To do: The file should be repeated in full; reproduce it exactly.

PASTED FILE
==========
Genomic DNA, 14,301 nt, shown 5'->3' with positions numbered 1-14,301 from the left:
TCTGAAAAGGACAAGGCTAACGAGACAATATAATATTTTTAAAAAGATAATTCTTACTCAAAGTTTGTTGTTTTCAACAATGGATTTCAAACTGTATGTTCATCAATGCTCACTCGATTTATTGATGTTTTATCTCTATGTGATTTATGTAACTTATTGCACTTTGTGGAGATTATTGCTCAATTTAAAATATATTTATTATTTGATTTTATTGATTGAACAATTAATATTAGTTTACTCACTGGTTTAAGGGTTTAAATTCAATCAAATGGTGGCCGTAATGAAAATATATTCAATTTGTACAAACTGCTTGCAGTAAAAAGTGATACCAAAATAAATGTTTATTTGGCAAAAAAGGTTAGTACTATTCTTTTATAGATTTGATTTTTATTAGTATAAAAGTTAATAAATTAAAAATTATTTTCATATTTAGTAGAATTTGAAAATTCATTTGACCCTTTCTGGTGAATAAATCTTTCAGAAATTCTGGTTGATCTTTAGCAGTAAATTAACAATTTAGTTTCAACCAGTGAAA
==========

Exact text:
Genomic DNA, 14,301 nt, shown 5'->3' with positions numbered 1-14,301 from the left:
TCTGAAAAGGACAAGGCTAACGAGACAATATAATATTTTTAAAAAGATAATTCTTACTCAAAGTTTGTTGTTTTCAACAATGGATTTCAAACTGTATGTTCATCAATGCTCACTCGATTTATTGATGTTTTATCTCTATGTGATTTATGTAACTTATTGCACTTTGTGGAGATTATTGCTCAATTTAAAATATATTTATTATTTGATTTTATTGATTGAACAATTAATATTAGTTTACTCACTGGTTTAAGGGTTTAAATTCAATCAAATGGTGGCCGTAATGAAAATATATTCAATTTGTACAAACTGCTTGCAGTAAAAAGTGATACCAAAATAAATGTTTATTTGGCAAAAAAGGTTAGTACTATTCTTTTATAGATTTGATTTTTATTAGTATAAAAGTTAATAAATTAAAAATTATTTTCATATTTAGTAGAATTTGAAAATTCATTTGACCCTTTCTGGTGAATAAATCTTTCAGAAATTCTGGTTGATCTTTAGCAGTAAATTAACAATTTAGTTTCAACCAGTGAAA